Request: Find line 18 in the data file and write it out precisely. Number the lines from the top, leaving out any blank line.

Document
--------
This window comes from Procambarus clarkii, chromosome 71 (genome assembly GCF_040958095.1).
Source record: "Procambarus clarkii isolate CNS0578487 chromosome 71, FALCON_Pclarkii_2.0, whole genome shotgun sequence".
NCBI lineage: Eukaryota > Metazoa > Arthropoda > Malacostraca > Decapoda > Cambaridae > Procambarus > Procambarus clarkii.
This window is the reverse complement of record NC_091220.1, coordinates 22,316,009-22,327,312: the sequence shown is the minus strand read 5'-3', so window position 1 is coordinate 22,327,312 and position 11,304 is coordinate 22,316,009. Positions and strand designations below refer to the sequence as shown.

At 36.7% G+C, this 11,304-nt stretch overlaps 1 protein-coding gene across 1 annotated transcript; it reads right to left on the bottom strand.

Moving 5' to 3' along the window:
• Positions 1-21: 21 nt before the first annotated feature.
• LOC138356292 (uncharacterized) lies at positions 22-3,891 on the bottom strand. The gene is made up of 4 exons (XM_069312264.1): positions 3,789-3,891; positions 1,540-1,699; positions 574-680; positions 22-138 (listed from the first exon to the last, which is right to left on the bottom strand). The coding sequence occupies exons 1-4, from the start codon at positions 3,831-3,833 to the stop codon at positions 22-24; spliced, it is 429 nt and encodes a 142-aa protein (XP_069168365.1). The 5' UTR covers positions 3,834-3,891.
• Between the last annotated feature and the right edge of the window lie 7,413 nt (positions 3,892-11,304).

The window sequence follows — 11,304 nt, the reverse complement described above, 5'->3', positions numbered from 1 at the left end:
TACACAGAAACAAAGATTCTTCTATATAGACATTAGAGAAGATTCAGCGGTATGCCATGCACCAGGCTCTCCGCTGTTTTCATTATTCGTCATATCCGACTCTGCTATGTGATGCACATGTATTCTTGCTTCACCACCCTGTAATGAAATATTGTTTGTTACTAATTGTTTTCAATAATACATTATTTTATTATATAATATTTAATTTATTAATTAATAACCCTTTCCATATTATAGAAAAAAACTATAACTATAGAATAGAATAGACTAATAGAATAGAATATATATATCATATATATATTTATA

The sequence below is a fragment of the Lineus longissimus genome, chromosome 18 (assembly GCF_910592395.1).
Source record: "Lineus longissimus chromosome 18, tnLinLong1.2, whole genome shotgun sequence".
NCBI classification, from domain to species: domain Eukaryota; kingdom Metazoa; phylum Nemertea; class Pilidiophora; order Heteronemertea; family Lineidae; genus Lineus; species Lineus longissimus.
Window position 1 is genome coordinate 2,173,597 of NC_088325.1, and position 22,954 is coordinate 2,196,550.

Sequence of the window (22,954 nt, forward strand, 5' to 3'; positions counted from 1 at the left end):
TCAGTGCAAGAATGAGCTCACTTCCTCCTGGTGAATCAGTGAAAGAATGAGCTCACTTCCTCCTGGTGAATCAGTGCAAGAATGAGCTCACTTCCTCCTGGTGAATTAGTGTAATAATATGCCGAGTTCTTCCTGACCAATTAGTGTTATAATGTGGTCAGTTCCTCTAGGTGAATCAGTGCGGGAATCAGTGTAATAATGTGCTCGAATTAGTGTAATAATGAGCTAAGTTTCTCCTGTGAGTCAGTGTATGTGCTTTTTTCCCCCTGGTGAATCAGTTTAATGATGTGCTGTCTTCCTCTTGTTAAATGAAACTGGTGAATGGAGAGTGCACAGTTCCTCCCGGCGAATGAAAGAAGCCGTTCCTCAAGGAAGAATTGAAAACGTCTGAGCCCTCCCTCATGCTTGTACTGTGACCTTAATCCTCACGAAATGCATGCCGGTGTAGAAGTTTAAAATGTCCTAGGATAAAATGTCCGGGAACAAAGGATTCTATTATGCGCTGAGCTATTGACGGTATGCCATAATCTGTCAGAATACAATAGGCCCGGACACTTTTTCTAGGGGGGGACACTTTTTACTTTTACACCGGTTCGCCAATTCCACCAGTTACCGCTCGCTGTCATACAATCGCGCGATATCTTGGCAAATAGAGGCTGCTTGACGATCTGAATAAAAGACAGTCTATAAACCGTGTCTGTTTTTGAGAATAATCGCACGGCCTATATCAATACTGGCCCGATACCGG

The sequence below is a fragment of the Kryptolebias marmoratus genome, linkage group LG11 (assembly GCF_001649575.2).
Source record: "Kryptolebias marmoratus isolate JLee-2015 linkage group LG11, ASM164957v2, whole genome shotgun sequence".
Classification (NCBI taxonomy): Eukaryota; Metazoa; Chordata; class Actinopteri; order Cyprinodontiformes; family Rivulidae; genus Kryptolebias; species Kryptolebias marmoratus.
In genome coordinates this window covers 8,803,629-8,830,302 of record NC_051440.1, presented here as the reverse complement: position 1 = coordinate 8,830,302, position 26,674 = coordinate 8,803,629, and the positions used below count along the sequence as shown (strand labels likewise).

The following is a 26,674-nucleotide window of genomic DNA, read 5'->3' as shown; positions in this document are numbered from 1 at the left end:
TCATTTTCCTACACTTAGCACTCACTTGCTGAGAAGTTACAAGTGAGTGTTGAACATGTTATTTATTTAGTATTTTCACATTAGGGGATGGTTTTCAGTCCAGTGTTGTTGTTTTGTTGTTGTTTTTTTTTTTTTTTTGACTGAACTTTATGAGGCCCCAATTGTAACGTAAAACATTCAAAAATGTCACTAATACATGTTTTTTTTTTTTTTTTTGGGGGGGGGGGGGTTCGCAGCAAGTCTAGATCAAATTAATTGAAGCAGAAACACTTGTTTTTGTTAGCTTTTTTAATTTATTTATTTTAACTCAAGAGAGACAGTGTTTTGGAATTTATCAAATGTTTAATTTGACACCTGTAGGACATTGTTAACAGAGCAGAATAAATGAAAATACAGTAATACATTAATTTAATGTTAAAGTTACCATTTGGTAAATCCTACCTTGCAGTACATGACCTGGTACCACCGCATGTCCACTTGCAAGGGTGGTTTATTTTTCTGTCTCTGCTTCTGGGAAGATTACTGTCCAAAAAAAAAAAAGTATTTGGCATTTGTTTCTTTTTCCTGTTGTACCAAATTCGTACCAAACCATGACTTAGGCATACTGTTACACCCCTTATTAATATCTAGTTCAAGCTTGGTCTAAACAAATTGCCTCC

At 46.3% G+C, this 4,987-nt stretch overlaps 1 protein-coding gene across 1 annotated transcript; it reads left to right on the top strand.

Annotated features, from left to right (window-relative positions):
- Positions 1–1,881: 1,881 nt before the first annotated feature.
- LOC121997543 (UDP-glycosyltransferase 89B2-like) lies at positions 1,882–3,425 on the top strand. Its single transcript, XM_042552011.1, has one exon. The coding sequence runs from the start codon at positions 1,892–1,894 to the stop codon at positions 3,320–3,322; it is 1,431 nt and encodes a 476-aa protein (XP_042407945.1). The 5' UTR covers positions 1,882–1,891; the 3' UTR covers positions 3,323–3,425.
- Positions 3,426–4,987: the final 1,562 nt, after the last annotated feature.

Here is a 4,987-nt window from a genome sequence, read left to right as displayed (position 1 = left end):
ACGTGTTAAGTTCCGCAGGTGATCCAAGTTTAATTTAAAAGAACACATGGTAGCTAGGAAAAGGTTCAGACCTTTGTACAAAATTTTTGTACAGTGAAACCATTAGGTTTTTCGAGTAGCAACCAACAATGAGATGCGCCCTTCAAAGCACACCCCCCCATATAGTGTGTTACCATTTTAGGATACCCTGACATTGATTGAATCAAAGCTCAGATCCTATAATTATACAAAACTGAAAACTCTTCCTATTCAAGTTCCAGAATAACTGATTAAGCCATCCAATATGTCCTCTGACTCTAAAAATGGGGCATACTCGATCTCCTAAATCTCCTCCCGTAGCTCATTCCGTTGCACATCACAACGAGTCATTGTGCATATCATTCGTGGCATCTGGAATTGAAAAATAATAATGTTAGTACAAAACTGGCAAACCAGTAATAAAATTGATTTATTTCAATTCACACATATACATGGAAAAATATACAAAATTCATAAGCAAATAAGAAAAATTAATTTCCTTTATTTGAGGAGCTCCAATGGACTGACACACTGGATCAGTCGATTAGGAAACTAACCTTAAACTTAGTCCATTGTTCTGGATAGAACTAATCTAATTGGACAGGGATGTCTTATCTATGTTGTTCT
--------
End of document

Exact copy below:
The sequence below is a fragment of the Kryptolebias marmoratus genome, linkage group LG11 (assembly GCF_001649575.2).